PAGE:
Tuesday, January 10, 2012

Fuji X-Pro1 Sample images are available … some thoughts …

So the new X-Pro1 is out. A nice looking body with a new mount, the X mount. A cool new sensor that groups pixels 6 at a time instead of the Bayer 4 pixel grouping. And the groupings are random, which attempts to simulate film and thus head off moiré.

They say that allows this camera to have no AA filter, which should bring with it some fairly serious sharpness. Not quite Foveon sharpness though, since there is still the need for demosaicing the color for each pixel.

Anyway, the sample images are pretty, and Fuji broke a long tradition by including a high ISO image. Good on them.

A quick peek at the sample images shows that we are not really able to judge much yet. The opening shot with the 18mm f/2 prime is at 200 ISO (looks like this sensor does not do 100 ISO) at 1.9s and the sky is kind of grainy with what looks like banding. Shot at f/10 in A-Prio mode for some strange reason. Aperture as high as f/10 should not be needed on an expensive prime. Weird …


The image is pretty and the color is nice. The silhouetted elements at the bottom are quite blurred. Perhaps a cheap tripod was used … that would not surprise me.

What is curious is the fairly heavy banding of the gradient from the bright parts at the bottom left into the dark parts of the top right. My TN panel clearly shows banding. The IPS monitor is better, but zooming in on the data shows that there is a surprising amount of posterization of colors.



Nothing smooth about that. The other issue that worries me is the CA. For a prime that will cost almost as much as the X10, the lights are not pretty at all.


These could be preproduction images, but I suspect that the lenses are a done deal. Of course, at typical sizes, people won’t notice much. But the X10 has a real issue with edges of things like branches, with halos and CA mitigating sharpness. I hope that this camera won’t suffer similar issues.

Caveat: Fuji took the unusual step of using Velvia film mode, which makes the color stand out but also uses a stronger tone curve. This may have affected the outcome somewhat.

The 1600 ISO image is quite attractive, but the background is even more obviously grainy. Not sure why that is, but I’ve tested the X100 and it seems nice and clean up to 3200 and quite usable at 6400 …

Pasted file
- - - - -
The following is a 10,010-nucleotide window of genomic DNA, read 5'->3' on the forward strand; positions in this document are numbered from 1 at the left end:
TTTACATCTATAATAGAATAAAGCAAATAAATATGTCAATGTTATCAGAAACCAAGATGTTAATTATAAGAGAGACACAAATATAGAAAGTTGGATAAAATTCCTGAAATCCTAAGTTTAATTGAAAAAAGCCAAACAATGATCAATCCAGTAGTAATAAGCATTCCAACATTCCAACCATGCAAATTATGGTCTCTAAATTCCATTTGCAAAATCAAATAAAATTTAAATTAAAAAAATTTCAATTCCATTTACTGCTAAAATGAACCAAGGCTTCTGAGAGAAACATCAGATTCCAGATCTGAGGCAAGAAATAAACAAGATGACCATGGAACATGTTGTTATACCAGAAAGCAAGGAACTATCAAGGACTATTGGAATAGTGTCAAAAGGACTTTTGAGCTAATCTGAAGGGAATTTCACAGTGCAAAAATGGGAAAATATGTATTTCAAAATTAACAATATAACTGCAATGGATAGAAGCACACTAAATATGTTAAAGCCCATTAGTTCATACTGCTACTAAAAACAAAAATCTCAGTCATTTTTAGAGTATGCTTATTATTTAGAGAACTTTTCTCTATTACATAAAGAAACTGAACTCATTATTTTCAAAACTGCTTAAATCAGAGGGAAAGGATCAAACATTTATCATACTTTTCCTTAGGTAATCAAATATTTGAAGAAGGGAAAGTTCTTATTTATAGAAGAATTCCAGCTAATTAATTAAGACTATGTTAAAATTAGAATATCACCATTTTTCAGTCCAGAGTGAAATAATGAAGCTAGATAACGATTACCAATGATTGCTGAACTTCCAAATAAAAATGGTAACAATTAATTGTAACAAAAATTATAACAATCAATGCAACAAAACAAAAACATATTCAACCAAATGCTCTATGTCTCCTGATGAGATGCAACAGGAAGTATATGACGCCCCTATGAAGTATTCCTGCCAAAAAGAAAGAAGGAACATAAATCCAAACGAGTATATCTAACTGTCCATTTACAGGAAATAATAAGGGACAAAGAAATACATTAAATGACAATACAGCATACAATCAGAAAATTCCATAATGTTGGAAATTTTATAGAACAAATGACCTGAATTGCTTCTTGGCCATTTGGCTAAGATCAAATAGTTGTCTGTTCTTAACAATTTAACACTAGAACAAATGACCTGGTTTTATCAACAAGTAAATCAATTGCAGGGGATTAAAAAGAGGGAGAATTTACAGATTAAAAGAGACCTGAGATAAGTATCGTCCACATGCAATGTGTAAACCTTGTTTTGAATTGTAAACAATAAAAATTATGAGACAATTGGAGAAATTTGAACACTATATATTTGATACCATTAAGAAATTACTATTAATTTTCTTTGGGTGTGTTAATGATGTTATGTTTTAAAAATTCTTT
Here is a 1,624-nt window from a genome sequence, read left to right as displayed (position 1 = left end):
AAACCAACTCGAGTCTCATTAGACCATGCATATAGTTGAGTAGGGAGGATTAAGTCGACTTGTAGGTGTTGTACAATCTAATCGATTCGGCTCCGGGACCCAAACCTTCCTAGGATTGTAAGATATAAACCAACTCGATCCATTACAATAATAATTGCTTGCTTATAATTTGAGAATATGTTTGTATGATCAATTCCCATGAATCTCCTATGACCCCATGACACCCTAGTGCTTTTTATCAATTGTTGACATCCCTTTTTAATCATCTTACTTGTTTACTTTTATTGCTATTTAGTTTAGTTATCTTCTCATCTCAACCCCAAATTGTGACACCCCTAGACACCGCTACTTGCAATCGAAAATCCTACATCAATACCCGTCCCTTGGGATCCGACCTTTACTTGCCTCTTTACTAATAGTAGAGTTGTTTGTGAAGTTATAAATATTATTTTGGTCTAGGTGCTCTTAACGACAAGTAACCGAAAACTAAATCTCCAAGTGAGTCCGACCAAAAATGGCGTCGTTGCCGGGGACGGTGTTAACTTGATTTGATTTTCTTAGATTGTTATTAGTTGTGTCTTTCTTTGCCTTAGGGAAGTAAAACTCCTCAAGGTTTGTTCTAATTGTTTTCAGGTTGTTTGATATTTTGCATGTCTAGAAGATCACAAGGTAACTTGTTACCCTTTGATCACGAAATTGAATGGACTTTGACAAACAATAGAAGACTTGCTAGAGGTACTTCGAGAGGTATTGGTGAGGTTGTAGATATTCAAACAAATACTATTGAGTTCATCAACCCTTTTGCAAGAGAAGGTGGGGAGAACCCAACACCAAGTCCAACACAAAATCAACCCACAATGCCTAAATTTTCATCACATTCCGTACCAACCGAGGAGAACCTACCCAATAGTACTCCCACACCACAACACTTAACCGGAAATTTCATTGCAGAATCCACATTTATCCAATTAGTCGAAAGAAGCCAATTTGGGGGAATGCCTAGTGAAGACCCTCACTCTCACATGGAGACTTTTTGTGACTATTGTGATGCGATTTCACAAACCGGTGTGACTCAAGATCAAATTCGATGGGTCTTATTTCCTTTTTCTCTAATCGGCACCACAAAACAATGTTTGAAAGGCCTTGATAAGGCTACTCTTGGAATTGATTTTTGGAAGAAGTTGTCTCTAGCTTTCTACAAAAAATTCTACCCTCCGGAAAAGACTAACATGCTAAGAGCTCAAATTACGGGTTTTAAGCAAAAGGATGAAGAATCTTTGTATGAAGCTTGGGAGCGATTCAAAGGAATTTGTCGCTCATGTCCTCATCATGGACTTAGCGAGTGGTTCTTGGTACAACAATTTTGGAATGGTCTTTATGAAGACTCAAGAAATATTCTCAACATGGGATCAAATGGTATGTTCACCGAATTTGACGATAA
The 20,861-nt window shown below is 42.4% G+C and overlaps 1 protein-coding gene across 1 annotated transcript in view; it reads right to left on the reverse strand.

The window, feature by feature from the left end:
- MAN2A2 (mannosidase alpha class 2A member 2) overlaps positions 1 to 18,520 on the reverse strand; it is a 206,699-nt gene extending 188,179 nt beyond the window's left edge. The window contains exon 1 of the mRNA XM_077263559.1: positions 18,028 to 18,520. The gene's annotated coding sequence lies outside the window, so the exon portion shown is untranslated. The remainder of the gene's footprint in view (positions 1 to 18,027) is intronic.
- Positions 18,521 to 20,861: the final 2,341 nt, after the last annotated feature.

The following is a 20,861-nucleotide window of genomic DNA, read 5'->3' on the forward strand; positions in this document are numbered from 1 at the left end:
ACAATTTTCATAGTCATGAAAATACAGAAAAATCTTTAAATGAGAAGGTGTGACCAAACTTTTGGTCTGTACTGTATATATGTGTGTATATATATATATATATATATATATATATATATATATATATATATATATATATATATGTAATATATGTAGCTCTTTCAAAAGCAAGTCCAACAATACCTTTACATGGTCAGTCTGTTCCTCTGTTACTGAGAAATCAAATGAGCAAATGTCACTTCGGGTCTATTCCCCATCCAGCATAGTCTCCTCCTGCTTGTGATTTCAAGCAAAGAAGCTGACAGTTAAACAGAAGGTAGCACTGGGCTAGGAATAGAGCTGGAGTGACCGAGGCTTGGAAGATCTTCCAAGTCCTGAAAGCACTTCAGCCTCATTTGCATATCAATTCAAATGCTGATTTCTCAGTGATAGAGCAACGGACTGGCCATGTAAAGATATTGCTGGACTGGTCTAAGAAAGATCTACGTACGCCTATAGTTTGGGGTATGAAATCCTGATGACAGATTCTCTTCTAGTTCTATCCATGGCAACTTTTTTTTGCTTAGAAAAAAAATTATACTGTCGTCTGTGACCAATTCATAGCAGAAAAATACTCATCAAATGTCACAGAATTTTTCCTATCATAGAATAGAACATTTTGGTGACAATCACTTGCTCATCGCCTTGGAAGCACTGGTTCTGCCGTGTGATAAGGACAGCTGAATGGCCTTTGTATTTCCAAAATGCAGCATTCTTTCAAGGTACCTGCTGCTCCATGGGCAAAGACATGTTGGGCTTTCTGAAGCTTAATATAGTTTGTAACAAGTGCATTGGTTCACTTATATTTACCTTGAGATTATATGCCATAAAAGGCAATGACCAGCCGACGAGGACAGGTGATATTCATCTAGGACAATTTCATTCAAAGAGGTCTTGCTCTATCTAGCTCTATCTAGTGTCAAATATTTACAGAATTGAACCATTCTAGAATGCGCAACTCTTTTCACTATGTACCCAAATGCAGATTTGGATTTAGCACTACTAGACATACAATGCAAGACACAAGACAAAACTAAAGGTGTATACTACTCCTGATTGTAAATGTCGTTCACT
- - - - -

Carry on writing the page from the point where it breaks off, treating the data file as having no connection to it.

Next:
This one was shot at a more reasonable f/2.4, which is wide open on the X mount 60mm macro lens. The subject part looks nice, as it was intentionally shot for limited depth of field. This one is also Provia and the shutter came out to a resonable 1/58s … which of course eliminates the need for a tripod for many people. (Critical sharpness is always better with a tripod, but 1/focal length tends to make for reasonable sharpness hand held.)


Looks great at web sizes. But again the background seems noisy for 1600 ISO on a modern sensor. And again I see some posterization that is disturbing.


When you get even closer (354% here) you can see that this is not fun noise to deal with. I like noise that is fine grained. This does not give me that impression. This looks more like nasty JPEG compression issues.


Note: This was shot at –2EV, which tells me that the JPEGGs continue to be metered very hot in the X series. I really don’t like that very much …

The file size of a 16Mp camera without compression would nominally be 48MB. The file size of this JPEG FINE image is 4.557MB, which is 10.5:1 compression. That’s the highest compression I have ever seen for a FINE image. The busiest image of the samples is 7.250MB, and is thus 6.6:1 compression. That’s still fairly high compression for JPEG FINE. Perhaps this is where these artifacts are coming from …

Let’s peek at one more. Since the lack of AA filter is supposed to be a huge plus where sharpness is concerned, let’s get close to the subject on an image that has the potential to show this off.


The image on the sample site is shown rotated 90 degrees counter clock wise, but frankly I much prefer the image in this orientation.

What is fascinating here is that the background is perfectly smooth.


Now that’s more like it. Shows how great this thing might be.

This was shot at 200 ISO and f/13 (macro shot needed more depth of field) with the PROVIA film mode. DR100 was used, and that is good too, since it allows lower ISO. Shutter was 1/8 so I presume tripod was used.


Straight from the cam, the subject looks pretty awesome. The clarity and cleanliness combine for a beautiful 3-dimensional rendering. The tones are perfectly rendered with no posterization in sight. This is how images should look on large sensors.

Fuji cannot be faulted for their honesty. You can see the issues that are present in the JPEGs at high ISO and in night shots with gradients. RAW is where this thing will be most interesting. Of course, with that kinky new matrix, I’m sure that we are 6 months away from ACR support, unless Fuji got smart this time and opened discussion with Adobe with preproduction hardware available …

Bottom Line

Some concerns about high JPEG compression. Looks like skies are posterizing in JPEG FINE, and that’s not acceptable. But an easy firmware adjustment, so no big deal.

The CA on the lights is small enough that it won’t matter much, but for night shooter of architecture who want to print big (and of course this sensor should support that at this price point) there is no way that JPEGs should show any CA. Again, something easily addressed in firmware and of course in RAW with a proper lens profile (again, Fuji should be addressing this with Adobe NOW.)

So those minor glitches should be easily removed …

The real star here is the absolutely liquid presentation of that last image. Gorgeous tones and smooth gradients make for an amazing dimensionality that you see in  the very best lenses and sensors. This thing could be a huge player if this is how the images will look most of the time.